I am starting to receive admonishing messages saying that I didn’t even have to take off from blogging for this long when I had Ilias, so why don’t I keep it up now? So really quickly: I’m well and – surprise – busy. With work and with visitors: over October we’ve had to stay: my friend Isabelle and her 3-year-old son, my brother and his girlfriend, my parents-in-law (twice) and my sister-in-law. It was great, but not conducive to regular blogging. I’m a creature of habit and like things normal, so to celebrate that everything is now back to normal, I’m off to a huge conference of the American Studies Association (#2014ASA) in Los Angeles (!) today.
I’m both giddily looking forward and somewhat tense about the undertaking, because I’ll be meeting lots of great people (including Emily Rosenberg at UC Irvine, author of A Date Which Will Live, Pearl Harbor in American Memory – a model for my own book, and Fulbright colleague Caglar Koseoglu at CalArts, both of whom I really admire, though in very different ways). And tense about not seeing the kids for four days (first time for Ilias) and about flying that far, and then renting a car and driving all by myself through LA.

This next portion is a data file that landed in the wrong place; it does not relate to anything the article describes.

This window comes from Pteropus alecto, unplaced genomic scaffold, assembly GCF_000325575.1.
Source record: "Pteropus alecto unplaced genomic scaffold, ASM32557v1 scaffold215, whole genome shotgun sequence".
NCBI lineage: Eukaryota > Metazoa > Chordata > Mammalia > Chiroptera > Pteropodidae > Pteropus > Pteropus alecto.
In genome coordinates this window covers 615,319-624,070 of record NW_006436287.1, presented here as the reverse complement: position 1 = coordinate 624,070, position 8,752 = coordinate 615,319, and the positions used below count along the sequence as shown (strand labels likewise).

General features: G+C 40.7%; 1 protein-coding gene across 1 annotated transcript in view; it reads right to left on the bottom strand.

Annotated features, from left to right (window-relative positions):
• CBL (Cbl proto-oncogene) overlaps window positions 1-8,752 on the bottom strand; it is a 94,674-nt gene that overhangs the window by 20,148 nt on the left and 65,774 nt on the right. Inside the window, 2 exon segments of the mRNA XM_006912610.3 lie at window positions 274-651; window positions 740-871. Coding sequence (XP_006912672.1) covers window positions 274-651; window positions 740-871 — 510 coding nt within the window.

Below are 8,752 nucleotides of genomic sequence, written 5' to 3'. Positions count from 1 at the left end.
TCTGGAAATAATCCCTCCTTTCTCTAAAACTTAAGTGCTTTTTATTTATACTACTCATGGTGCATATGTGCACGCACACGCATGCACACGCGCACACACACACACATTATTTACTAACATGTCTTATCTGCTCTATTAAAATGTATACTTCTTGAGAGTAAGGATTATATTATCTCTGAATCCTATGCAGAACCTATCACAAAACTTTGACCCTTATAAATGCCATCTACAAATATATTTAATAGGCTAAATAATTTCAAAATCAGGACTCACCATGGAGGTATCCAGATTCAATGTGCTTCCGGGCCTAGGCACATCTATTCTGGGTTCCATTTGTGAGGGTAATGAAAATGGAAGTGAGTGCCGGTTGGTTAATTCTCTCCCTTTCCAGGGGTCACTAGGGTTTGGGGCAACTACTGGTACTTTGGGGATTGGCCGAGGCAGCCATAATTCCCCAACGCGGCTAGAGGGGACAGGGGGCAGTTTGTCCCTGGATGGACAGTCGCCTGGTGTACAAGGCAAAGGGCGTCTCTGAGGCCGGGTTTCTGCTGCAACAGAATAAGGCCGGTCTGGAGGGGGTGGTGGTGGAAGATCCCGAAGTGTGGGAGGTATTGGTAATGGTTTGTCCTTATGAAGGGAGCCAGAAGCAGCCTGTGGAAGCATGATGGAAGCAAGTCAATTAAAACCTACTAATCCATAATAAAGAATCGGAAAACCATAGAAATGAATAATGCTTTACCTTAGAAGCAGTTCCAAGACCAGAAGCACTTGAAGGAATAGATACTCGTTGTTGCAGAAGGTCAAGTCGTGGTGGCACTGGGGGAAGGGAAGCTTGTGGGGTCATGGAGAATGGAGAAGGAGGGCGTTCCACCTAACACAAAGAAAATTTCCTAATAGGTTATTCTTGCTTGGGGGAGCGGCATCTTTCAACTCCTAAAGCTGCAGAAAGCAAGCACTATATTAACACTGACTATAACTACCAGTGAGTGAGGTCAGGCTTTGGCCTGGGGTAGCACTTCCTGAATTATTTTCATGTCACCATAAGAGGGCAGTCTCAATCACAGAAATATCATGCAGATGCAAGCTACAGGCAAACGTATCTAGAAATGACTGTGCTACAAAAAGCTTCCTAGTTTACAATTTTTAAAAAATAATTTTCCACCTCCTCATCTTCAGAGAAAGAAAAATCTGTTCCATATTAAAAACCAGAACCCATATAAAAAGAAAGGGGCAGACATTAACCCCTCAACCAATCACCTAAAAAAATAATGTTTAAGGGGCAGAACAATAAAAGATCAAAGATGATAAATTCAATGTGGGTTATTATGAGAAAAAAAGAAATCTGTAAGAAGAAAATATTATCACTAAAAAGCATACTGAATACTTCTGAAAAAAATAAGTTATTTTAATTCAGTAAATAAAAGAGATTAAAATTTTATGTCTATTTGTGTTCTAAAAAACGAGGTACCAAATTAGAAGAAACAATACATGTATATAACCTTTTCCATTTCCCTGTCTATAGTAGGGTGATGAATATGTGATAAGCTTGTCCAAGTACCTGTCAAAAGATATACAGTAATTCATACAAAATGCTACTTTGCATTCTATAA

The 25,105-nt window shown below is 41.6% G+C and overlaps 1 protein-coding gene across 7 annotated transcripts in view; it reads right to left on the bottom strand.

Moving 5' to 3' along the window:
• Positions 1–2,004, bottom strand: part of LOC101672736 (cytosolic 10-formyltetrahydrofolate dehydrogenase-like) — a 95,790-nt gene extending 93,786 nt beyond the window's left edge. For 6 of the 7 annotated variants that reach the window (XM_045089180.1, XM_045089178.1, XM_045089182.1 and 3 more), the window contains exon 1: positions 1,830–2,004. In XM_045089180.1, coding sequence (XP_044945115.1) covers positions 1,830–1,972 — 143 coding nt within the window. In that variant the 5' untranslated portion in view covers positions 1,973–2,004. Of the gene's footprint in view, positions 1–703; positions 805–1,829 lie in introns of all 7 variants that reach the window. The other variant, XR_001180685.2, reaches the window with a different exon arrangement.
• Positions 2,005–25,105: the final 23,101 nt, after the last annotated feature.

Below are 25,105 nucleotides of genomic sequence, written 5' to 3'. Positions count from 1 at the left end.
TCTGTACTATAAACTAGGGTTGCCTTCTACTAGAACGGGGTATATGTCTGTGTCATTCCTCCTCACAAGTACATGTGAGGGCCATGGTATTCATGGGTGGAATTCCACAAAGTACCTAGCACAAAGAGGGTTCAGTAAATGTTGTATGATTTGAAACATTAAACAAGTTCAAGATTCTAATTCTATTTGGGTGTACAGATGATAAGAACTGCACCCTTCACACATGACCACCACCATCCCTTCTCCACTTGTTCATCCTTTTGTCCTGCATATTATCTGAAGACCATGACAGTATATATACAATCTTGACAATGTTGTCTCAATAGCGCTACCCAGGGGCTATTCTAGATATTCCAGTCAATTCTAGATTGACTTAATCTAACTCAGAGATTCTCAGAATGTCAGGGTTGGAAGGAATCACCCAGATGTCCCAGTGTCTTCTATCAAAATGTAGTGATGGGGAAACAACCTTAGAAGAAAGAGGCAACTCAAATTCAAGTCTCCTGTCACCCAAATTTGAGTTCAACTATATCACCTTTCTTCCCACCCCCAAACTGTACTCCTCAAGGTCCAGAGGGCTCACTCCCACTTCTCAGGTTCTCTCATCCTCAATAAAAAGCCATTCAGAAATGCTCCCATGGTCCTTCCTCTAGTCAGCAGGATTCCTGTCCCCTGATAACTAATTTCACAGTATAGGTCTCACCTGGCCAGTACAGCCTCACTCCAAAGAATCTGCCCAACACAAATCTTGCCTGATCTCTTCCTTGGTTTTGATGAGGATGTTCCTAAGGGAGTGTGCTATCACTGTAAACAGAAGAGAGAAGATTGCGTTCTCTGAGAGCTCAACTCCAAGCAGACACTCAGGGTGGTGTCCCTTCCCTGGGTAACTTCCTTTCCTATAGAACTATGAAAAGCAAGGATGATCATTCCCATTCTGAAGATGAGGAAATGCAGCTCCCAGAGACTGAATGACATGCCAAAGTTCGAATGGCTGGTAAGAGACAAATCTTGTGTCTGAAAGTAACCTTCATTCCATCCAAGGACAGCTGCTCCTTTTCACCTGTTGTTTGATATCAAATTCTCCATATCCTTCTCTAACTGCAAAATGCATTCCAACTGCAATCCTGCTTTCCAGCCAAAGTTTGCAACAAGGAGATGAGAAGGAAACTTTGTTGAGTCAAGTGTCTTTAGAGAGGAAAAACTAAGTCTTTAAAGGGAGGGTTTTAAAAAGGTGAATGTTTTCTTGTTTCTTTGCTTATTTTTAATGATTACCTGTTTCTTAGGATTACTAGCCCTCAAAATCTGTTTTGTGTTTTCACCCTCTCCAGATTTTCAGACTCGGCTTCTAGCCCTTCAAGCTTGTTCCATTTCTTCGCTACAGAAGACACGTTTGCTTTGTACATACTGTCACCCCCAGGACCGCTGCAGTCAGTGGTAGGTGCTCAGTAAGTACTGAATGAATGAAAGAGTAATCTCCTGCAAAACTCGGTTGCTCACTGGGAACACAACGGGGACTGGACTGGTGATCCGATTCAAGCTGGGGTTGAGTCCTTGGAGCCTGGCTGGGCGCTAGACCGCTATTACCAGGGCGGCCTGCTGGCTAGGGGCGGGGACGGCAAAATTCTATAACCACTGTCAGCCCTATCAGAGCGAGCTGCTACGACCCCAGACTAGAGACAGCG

Workwise, I am really deeply engaged in an article I am hoping to write about my theoretical take on self-fashioning, image-making and memory-making. Of course in that piece as elsewhere FDR will be my case study, but in a way it is rather far removed from him and more towards general theories of what I call autofabrication. It involves difficult theoretical texts by French cultural philosophers like Michel de Certeau and Roger Chartier. I am really grappling with it, and imagine I will reemerge at some point, but not enough yet to explain it all here. Which is not a bad thing, because just now I have a plane to catch to somewhere lush and summery. But I’ll be back, hopefully in time to catch the last of the truly beautiful New England fall.